My best clients have learned to accept that volatility is part of doing business in most industries. They don’t like the constant changes that come more by imposition than invitation any better than their predecessors did, but they have learned to tolerate them, and truly successful leaders have learned to leverage them.
For more than forty years, I have asked my clients what obstacles impede growth and profitability in their markets. I consistently hear these answers:
- Too many cheap competitors
- Fewer in-bound queries
- Low profit margins
- Unavailability of experienced talent
- Customers making decisions based solely on price
These answers suggest leaders can improve their strategic growth efforts in 2020 when they think about business development in three ways: building relationships, differentiating, and leveraging your strategic principle.
Relationships are the coinage of the realm. Acquiring new business has less to do with Customer Relationship Management (CRM) systems and more to do with truly knowing clients, however. When leaders stop thinking of themselves as being business and start thinking of themselves as being in the relationship business, change will occur more quickly and steadily. New relationships and new business rely on you remaining completely focused on generating leads, making connections, and getting in front of qualified buyers, but nothing happens until prospective clients trust you and understand your distinctions.
Differentiation distinguishes your business from your competitors. It is an approach that a company takes to develop a unique product or service that customers will find better than, or in another way distinctive, from products or services offered by competitors. To find your differentiation, ask these questions:
- What separates you from the pack?
- What’s unique or at least different about your company?
- How can you help your clients in ways that your competitors don’t or can’t?
You have, or should have, a unique value proposition that addresses needs and solves problems. Therefore, to acquire new business, being in constant contact with qualified prospects who will benefit from hearing about what you can do for them is critical. But how do you execute this pivotal function in a way that is organized, hard-hitting, and cost-effective?
It begins with understanding the history, goals and driving forces of the clients you want to do business with. How did that business get to where it is? What makes it special? What makes it win? What is their value proposition?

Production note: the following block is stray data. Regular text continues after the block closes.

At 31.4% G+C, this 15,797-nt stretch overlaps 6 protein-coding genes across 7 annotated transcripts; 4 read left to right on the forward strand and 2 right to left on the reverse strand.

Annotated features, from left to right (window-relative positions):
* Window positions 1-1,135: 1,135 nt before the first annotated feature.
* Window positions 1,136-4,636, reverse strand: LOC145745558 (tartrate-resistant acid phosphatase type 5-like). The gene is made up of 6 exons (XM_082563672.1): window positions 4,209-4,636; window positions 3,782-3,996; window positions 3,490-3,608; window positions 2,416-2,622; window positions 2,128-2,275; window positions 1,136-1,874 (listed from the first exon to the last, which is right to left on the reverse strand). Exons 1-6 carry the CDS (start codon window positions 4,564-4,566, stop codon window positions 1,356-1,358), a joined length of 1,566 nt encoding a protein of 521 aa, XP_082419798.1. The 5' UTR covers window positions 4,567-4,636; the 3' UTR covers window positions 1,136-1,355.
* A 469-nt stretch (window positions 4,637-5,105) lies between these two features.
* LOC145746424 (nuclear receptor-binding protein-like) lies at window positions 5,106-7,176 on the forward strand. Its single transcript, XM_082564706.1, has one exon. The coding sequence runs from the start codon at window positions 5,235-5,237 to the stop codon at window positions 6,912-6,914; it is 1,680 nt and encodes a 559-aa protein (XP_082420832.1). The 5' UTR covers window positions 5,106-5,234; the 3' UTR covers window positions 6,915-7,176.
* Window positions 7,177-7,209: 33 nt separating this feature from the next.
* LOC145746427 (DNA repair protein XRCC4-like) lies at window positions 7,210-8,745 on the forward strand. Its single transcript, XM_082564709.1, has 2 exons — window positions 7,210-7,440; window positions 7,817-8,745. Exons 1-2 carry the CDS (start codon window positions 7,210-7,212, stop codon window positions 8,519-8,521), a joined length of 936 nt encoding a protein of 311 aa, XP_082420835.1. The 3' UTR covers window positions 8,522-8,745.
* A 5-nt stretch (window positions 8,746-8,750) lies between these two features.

How long has it been since you thought about what makes your organization special? Or thought about your pitch to grab people’s attention? Your message needs to be clear, concise, and impactful. It should move people to say, “I want to learn more” and “I’d like to schedule a meeting.”
Your biggest differentiator will always be your talent. Encourage your leaders to build their personal brands in the industry. Join, and ask them to join, trade associations and business organizations in your area to meet more people who have projects or know of someone who needs services. (This goes a long way in recruiting talent, too).
Be seen at the best industry events, preventing “out of sight, out of mind” from your current and future customers. Host educational events in your area and invite current happy clients who can evangelize for you with prospective customers. Leverage social media and encourage managers to post on LinkedIn about their major accomplishments. Have them post, not your PR or marketing person.
Any discussion of business development should begin with an analysis of why you haven’t grown the business as much or as fast as you’d like up until now. Therefore, start by identifying the external and internal obstacles you face:
- What is the biggest obstacle standing in the way of you achieving your goals?
- What major change would it take to remove it?
- Why haven’t you removed it yet?
- What do you gain if you make the necessary changes?
- What is your worst-case scenario if you do not make any changes?
Building a business depends on strong people skills, distinction, and a clear strategic focus. This sort of organizational intelligence and laser focus will allow you to streamline your business development efforts to pinpoint exactly the right jobs for your company and to avoid throwing darts at a board.
It’s about getting the work, doing better work than your competitors can, and staying connected to happy clients who will refer you to others who will become happy customers.